Target 11 Investigates the return of meth to Pennsylvania

A warning from the United States Attorney here In Western Pennsylvania: Scott Brady told Target 11 Investigator Rick Earle the Pittsburgh region should brace itself for an influx of meth and crystal meth.

“Nationally they’ve talked about this as the fourth wave of the opioid epidemic. It’s not the one pot, you know, homemade meth operations that we saw maybe ten years ago. Right now it’s cartel meth, Mexican cartel meth that has a purity level of 93 to 95 percent or greater,“ said Brady.

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Brady told Earle the northwest region of Pennsylvania, including Erie, Crawford, Mercer, Venango, Warren and Jefferson counties, has been hit hard.

“It has devastated those communities and now we’re starting to see it come into the southwest as well. It’s coming into this area up from West Virginia, coming over from Ohio. The southwest was really opioids, fentanyl, heroin, cocaine and crack. We’re somewhat immune to meth, but that’s changing - that’s going to change,“ said Brady.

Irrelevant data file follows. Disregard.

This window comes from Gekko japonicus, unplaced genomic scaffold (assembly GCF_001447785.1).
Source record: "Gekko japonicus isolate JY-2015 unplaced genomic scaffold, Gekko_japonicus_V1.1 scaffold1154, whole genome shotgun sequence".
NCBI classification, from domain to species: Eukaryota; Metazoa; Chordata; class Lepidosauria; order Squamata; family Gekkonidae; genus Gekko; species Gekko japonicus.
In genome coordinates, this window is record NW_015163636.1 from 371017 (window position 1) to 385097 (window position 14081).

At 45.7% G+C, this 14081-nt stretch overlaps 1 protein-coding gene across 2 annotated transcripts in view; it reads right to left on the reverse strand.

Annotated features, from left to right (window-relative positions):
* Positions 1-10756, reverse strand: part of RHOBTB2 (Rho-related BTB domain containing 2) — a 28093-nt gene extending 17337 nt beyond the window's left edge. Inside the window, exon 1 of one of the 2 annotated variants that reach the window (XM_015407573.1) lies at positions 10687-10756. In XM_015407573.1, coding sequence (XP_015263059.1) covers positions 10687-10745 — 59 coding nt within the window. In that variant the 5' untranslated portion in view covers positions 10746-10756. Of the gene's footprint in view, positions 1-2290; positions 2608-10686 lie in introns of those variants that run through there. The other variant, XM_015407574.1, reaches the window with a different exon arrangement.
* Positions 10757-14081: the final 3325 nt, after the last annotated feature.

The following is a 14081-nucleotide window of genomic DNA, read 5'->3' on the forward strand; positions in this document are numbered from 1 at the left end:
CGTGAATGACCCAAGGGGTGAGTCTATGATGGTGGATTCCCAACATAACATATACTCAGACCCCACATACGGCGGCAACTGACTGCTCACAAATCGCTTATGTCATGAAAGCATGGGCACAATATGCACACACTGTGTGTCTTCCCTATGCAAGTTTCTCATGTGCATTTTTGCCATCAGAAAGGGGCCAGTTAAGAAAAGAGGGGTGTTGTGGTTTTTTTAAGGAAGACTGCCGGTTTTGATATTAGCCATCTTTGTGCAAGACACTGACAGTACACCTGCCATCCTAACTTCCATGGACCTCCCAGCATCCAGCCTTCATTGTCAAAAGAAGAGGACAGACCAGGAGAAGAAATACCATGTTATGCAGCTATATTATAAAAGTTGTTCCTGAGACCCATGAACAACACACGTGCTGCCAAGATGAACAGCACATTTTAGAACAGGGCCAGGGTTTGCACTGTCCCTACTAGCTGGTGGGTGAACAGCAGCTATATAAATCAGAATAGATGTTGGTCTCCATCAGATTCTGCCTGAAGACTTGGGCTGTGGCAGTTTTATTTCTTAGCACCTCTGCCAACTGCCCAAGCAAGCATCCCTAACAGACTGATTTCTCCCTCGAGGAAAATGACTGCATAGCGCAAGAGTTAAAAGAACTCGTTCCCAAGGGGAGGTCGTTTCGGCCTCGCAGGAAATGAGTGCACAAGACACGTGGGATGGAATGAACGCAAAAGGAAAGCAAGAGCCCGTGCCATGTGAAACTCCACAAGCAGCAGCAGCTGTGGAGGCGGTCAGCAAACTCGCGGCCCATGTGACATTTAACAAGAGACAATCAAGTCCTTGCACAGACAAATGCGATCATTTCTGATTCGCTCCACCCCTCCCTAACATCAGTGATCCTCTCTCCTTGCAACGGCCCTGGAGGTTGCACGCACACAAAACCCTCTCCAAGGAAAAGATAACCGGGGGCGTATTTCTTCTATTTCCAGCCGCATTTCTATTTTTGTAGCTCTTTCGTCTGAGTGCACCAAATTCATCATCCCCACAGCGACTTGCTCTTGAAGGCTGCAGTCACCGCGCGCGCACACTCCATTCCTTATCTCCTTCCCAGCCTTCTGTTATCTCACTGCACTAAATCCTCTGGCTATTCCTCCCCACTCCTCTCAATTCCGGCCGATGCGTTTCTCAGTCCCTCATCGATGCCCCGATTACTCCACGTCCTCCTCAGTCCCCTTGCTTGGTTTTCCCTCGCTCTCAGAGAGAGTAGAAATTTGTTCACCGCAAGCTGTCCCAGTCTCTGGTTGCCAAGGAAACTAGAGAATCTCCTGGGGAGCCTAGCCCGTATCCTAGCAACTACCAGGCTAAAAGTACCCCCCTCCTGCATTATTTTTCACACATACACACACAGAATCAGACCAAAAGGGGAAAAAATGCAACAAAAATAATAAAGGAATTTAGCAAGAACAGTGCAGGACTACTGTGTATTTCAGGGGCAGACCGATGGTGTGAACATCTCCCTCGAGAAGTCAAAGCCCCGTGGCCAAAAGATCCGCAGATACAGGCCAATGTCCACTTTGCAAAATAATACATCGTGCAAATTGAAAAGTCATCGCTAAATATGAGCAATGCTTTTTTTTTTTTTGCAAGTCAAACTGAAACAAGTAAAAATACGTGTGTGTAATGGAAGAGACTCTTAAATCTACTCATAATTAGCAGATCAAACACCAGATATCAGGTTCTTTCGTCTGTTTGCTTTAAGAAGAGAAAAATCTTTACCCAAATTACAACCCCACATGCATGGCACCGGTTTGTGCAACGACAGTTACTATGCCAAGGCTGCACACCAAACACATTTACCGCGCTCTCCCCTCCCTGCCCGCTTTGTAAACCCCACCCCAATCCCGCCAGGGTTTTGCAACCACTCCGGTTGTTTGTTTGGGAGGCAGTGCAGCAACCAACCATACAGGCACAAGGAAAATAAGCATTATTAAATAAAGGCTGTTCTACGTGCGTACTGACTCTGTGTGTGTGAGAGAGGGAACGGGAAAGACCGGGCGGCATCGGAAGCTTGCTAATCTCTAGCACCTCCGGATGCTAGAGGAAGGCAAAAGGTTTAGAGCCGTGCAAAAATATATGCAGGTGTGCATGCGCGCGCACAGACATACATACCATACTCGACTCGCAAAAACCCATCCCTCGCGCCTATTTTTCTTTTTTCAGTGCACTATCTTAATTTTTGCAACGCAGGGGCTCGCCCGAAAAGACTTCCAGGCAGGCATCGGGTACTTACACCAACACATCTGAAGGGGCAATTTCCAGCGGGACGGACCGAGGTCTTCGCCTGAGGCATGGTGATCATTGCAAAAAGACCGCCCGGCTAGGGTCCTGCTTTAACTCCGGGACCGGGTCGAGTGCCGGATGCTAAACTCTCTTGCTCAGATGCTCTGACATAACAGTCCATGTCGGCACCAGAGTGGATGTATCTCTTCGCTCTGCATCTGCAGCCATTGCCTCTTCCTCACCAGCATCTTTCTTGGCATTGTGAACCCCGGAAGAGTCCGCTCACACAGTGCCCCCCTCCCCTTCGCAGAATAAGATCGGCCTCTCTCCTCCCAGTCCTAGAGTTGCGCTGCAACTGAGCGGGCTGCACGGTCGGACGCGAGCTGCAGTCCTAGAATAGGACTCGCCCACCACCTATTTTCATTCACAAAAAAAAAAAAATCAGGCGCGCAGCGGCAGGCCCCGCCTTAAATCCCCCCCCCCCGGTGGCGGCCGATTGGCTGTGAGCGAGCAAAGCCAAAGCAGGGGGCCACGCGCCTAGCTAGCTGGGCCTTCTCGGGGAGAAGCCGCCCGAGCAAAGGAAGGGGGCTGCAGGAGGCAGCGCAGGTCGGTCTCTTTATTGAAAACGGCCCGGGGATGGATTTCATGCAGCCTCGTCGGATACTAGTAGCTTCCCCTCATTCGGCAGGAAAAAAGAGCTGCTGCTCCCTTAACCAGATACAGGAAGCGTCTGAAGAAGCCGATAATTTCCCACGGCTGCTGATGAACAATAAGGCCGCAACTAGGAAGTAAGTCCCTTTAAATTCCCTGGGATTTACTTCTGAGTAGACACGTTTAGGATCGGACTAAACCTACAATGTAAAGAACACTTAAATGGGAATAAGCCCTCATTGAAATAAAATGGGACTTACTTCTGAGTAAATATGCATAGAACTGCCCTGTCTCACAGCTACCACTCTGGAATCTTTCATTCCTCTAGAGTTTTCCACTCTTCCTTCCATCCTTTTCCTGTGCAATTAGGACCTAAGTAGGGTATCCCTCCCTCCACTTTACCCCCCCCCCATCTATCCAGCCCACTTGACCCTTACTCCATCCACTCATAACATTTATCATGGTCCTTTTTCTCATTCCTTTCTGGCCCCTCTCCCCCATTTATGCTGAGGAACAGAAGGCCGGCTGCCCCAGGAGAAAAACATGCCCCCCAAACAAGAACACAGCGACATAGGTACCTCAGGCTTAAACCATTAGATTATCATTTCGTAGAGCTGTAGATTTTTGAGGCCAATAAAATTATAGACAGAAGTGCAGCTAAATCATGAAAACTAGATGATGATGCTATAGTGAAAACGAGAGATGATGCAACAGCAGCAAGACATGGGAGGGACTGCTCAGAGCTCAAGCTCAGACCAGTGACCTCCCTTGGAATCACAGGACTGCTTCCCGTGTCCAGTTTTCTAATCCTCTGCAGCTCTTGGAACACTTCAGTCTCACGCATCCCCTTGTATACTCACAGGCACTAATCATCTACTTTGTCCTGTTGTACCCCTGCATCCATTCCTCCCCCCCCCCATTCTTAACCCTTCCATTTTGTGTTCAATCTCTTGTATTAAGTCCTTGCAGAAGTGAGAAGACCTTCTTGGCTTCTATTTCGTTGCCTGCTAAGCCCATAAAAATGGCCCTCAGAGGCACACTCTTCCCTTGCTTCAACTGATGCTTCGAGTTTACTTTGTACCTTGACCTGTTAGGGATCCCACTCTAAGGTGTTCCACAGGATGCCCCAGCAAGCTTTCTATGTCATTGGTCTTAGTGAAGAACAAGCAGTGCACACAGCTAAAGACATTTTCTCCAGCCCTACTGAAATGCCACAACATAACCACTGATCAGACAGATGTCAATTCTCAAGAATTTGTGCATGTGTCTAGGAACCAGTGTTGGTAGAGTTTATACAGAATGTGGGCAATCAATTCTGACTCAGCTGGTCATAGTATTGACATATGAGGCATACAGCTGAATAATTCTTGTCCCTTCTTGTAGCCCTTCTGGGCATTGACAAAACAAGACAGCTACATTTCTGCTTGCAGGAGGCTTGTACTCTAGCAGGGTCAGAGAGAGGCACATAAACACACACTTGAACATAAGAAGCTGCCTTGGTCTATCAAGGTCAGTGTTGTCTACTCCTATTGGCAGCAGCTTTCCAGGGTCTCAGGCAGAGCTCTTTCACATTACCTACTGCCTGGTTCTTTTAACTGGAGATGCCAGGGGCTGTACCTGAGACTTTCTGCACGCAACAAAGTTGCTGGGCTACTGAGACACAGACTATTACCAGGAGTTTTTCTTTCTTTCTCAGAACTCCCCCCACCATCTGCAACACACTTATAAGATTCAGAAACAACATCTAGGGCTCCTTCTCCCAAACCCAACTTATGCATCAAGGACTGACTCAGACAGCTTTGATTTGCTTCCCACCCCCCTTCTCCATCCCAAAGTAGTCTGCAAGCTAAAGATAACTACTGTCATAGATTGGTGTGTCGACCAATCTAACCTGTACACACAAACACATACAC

Three years ago, during the height of the heroin epidemic in southwestern Pennsylvania, Earle traveled to the border of Mexico and got an up close look at efforts by the Drug Enforcement Agency and the Border Patrol in Laredo, Texas along the Rio Grande to disrupt the heroin pipeline.

Brady said some of the same Mexican cartels that pushed heroin into our area are now using the same pipelines to distribute meth.

“It’s crystallized and it comes in that form. The cartels have extensive distribution networks throughout the United States that we are constantly trying to disrupt and close down,“ said Brady.

Brady said the DEA and the state police have busted shipments of meth bound for New York and Philadelphia.

And, in an effort to prepare communities in the Pittsburgh region, Brady is meeting with local law enforcement agencies in and around the Pittsburgh area.

“We’re going to do it the same way we’ve attacked the opioid epidemic. We’re going to be shoulder to shoulder with our state and local partners,“ Brady said.

Experts blame the uptick in meth on several things. Among them, they said the federal government clamped down on over the counter drugs that were used to make meth. They are no longer readily available without a prescription and in that, the feds contend, the Mexican cartels saw an opening. Finally, meth is cheaper and more potent than other drugs and now more widely available.